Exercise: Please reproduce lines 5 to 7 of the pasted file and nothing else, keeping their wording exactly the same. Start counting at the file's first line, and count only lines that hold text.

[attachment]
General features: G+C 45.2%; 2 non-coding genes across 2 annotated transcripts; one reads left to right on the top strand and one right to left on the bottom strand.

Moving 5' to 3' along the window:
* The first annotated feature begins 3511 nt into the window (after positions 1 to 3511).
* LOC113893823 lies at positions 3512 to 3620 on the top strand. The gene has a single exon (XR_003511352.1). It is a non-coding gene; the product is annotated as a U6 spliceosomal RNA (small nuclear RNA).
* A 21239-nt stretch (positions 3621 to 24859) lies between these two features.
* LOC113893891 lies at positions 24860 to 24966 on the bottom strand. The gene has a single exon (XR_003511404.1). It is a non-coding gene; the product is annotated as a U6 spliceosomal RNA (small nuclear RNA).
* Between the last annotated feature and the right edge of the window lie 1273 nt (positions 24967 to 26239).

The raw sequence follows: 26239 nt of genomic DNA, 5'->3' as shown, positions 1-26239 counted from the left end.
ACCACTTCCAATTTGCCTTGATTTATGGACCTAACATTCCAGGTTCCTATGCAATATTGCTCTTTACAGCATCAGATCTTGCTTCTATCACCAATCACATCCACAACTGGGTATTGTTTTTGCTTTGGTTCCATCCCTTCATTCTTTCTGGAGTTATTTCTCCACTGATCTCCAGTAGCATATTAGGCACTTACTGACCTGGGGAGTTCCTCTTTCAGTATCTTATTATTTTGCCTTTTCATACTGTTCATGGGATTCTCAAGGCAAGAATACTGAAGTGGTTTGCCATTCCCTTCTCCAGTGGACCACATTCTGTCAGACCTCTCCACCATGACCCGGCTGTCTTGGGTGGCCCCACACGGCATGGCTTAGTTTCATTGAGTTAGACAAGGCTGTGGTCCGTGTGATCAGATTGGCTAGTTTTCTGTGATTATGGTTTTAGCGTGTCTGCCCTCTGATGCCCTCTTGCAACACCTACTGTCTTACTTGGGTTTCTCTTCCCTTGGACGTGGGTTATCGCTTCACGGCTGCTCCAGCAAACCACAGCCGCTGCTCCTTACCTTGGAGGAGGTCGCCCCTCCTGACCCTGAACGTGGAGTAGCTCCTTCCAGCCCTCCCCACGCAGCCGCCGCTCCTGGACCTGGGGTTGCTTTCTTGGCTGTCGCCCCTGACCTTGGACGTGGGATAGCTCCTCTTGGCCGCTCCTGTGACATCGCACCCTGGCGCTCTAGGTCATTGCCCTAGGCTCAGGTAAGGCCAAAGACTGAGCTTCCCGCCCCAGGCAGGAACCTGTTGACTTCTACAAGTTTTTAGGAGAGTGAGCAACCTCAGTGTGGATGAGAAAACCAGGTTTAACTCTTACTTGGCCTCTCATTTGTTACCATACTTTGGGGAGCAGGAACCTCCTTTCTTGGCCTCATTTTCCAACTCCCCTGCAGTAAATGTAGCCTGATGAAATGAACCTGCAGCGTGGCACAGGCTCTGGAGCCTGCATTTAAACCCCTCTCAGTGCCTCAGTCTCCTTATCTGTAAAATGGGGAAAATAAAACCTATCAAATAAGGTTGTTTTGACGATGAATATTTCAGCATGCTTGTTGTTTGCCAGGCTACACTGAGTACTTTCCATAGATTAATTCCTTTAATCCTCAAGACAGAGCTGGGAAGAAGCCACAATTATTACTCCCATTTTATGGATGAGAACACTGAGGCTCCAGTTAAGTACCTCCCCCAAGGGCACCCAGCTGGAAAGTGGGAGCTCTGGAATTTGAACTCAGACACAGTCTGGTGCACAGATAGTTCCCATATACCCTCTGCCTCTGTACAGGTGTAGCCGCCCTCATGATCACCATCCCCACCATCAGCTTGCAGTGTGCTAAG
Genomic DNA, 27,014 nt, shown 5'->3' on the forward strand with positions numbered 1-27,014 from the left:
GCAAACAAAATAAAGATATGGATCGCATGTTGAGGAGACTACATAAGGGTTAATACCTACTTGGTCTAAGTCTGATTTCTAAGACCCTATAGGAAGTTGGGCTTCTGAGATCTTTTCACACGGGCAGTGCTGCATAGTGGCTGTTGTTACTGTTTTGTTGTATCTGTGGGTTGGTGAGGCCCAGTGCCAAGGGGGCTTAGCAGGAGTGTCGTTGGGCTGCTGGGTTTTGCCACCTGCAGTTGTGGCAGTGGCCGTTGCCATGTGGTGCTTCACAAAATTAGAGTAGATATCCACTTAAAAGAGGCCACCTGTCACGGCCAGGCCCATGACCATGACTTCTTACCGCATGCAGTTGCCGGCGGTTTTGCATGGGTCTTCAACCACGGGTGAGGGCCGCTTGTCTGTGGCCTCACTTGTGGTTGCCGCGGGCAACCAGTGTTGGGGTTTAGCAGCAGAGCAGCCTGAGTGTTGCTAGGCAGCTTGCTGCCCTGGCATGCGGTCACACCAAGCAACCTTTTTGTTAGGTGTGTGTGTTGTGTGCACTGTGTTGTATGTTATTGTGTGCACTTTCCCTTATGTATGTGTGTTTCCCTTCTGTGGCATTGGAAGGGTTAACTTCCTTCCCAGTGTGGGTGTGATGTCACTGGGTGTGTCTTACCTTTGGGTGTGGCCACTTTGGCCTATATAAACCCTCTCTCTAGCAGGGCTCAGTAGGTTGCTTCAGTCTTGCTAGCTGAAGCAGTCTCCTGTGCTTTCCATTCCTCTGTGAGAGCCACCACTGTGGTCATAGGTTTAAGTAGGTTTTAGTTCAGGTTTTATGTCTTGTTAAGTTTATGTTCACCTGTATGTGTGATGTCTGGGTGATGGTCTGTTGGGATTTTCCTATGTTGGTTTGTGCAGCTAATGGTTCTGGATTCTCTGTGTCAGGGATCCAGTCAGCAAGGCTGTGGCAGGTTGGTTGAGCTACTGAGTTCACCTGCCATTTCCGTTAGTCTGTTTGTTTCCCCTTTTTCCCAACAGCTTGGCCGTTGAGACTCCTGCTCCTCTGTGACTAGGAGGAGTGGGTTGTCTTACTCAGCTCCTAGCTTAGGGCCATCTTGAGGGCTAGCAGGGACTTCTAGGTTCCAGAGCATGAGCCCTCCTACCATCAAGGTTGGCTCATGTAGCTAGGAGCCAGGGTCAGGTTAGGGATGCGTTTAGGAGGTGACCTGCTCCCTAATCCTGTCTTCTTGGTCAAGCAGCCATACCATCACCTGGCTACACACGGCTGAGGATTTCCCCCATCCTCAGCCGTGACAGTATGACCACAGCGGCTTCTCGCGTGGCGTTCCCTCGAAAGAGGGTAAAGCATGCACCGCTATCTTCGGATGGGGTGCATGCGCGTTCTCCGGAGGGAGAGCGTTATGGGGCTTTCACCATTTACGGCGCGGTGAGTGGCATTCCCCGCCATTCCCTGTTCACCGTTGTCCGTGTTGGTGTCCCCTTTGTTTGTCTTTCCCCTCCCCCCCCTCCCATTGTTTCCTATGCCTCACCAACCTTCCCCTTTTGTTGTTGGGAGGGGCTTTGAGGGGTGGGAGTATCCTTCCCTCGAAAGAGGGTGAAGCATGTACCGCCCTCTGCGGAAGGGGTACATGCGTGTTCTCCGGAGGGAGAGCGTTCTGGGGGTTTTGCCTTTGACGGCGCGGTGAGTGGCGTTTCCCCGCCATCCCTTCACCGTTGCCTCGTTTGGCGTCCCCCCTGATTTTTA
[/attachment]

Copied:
* A 21239-nt stretch (positions 3621 to 24859) lies between these two features.
* LOC113893891 lies at positions 24860 to 24966 on the bottom strand. The gene has a single exon (XR_003511404.1). It is a non-coding gene; the product is annotated as a U6 spliceosomal RNA (small nuclear RNA).
* Between the last annotated feature and the right edge of the window lie 1273 nt (positions 24967 to 26239).